Did you know that Trump’s re-election campaign fund started 2019 with $19 million in cash? It’s making Democrats nervous. They have lots of good potential candidates, but at the moment each of them will have to spend all the money they raise in 2019 fighting the other Democrats, while Trump continues to sock the money away for the race in 2020.
Here’s one good idea that might alleviate this issue. We know that all the Democratic candidates will be lined up against Trump. So why shouldn’t each of them promise to include in their own ads a uniform anti-Trump statement? This will promote the Democratic Party and the uniform belief of all the candidates that Trump must be defeated. And it reminds the supporters of individual candidates that there is an overarching needs to defeat Trump.
And here’s another idea that Bernie Sanders, Tulsi Gabbard, and Elizabeth Warren should look at. No one knows at this point how their own campaigns will fare. But the three of them would be well-advised to meet and try to hammer out of joint platform that they can all vigorously support. Doing this from the beginning will almost certainly gain power for such a platform, and it will aid the three of them in competing against the other more centrist candidates. For instance, if Kamela Harris’ campaign starts to pick up steam, the three progressives can be united in their position against her. (Of course, it’s possible that Harris might be considered
a progressive, too. She’s supporting Medicare for All, and she come out against private health insurance. In addition, in her candidacy speech, she came out for debt-free college education for all. In other words, she may be part of the group).
There’s one other important addition to the progressive movement. The Green New Deal, which now has at least 35 Congressional supporters, and particularly Alexandra Ocasio-Cortez. AOC is only 29, so she’s too young to be a Presidential candidate, but clearly she could add to making the progressive wing a reality.
The progressives should be careful not to be negative about each other. In other words, they should direct their campaigns in favor of their jointly held views and against the views of right-wing or centrist Democrats. If later it becomes evident that one of the progressives is the strongest, then the others should be prepared to support that candidate, insuring that a progressive Democrat is the standard-bearer.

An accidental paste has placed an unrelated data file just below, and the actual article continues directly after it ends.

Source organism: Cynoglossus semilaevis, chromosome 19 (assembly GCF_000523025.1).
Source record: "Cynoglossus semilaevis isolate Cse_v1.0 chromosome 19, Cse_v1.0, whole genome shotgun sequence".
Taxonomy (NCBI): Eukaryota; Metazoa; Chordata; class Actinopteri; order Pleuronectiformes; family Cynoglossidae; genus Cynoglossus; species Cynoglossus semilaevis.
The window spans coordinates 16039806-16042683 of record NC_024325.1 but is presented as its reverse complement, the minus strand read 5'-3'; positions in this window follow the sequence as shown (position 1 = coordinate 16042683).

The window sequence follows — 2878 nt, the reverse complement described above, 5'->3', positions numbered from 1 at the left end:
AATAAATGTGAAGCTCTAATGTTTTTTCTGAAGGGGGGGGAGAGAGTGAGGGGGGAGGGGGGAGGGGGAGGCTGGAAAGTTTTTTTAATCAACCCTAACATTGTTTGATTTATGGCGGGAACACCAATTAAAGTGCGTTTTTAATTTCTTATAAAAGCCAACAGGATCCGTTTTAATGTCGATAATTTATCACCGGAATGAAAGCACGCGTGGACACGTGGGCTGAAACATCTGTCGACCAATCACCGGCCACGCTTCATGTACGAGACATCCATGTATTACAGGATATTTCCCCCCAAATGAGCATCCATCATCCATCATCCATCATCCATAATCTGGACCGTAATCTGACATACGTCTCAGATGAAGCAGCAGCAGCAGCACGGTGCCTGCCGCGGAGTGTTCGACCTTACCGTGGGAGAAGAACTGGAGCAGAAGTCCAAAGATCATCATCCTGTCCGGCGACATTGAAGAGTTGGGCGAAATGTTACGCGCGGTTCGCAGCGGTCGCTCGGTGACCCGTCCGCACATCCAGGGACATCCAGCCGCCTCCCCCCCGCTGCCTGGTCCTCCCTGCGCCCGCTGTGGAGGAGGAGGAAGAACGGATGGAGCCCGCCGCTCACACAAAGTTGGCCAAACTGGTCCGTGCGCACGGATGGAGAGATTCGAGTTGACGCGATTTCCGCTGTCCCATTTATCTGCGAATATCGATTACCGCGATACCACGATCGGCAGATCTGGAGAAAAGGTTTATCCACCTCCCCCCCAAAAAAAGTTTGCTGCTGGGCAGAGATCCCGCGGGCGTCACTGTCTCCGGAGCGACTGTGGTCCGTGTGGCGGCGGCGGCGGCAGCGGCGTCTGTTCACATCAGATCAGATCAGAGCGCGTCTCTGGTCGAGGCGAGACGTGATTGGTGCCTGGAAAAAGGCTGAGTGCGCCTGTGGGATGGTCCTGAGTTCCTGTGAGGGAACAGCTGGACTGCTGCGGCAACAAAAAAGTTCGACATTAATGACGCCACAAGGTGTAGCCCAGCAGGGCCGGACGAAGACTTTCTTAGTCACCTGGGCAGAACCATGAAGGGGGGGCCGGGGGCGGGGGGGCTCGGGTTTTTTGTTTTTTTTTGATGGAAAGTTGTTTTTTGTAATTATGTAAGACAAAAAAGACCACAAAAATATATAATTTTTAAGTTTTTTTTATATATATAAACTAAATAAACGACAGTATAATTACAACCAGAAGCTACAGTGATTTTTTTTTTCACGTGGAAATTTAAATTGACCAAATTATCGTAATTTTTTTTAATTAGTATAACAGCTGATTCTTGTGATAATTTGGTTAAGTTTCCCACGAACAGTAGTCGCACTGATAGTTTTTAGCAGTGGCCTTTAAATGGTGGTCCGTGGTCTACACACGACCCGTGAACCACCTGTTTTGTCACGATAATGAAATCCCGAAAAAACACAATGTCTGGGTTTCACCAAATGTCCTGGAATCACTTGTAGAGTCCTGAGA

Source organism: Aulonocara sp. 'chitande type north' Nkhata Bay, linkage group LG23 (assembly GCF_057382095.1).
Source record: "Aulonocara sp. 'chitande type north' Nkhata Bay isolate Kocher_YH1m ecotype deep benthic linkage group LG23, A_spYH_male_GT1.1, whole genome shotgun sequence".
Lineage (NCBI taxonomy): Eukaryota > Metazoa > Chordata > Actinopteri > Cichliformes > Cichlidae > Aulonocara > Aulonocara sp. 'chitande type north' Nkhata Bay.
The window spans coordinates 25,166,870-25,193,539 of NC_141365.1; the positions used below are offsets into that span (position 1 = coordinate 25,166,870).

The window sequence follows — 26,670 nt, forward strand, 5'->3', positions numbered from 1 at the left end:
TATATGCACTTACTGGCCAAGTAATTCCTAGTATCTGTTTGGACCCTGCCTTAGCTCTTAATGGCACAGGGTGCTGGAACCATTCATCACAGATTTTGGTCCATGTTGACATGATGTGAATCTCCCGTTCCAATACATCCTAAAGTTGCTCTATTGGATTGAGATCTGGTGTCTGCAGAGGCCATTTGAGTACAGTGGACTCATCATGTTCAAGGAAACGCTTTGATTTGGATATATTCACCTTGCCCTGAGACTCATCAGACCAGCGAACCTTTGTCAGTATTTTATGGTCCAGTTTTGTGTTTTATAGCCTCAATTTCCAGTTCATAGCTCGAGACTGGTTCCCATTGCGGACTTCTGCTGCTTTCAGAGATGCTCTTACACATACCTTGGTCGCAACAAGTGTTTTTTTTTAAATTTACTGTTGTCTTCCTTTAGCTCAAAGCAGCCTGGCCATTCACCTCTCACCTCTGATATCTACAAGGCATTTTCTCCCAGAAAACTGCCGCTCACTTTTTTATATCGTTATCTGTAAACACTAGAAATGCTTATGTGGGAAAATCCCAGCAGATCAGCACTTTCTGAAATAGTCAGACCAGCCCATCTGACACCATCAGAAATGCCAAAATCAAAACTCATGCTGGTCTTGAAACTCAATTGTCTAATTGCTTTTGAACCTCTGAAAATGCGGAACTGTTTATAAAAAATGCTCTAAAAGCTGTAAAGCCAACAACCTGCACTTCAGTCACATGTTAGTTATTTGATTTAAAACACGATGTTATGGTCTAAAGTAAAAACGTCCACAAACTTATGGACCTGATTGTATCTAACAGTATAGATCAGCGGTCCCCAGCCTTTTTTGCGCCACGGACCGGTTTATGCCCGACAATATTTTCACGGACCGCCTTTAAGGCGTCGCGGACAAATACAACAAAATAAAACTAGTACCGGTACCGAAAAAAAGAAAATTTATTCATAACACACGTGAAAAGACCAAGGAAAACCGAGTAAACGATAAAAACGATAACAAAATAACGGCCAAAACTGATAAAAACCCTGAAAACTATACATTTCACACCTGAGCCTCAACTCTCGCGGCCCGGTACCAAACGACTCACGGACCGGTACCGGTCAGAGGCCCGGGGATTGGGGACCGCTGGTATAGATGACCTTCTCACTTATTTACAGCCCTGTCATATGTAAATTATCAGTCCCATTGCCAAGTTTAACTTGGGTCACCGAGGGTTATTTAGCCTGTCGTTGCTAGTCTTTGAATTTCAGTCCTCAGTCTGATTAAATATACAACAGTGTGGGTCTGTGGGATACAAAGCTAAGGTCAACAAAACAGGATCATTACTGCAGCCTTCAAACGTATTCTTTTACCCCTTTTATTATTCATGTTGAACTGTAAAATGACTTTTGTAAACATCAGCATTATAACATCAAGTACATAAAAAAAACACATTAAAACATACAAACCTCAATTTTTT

Let me suggest a method of making the progressives come together. When these progressives run in the primaries, they should make it clear that at the Democratic convention, those elected to vote for them will be ready to vote for one of the other progressive candidates. In other words, if Bernie and Tulsi are behind Elizabeth, and if a centrist candidate is headed for victory, Bernie’s and Tulsi’s supporters will vote for Elizabeth to try to get her over the line. And if she wins, she will appoint Bernie and Tulsi to important posts in her administration if they want to accept such an appointment. In effect, the progressive candidates should constitute the progressive branch of the Democratic Party.
And who will be in the progressive branch? I cannot be certain. Bernie and Tulsi for sure. Elizabeth Warren I am almost certain (especially since she promoted the Wealth Tax). I am less certain of Kamala Harris, but her coming out against a continuation of private health insurance made me feel far more confident.
Then it’s possible that Sherrod Brown (Senator from Ohio) will turn out to be progressive. And possibly Andrew Yang. He is focused on Universal Basic Income, but he’s also for Medicare for All, Human-Centered Capitalism, fighting climate change, reducing mass incarceration, and other important issues. And, of course, AOC and as many of the Green New Dealers who will come along.
The important thing is to get all progressives moving in the same direction, proposing a collective platform and eventually supporting a progressive as the Democratic Party nominee, with the other progressives as part of the administration when elected.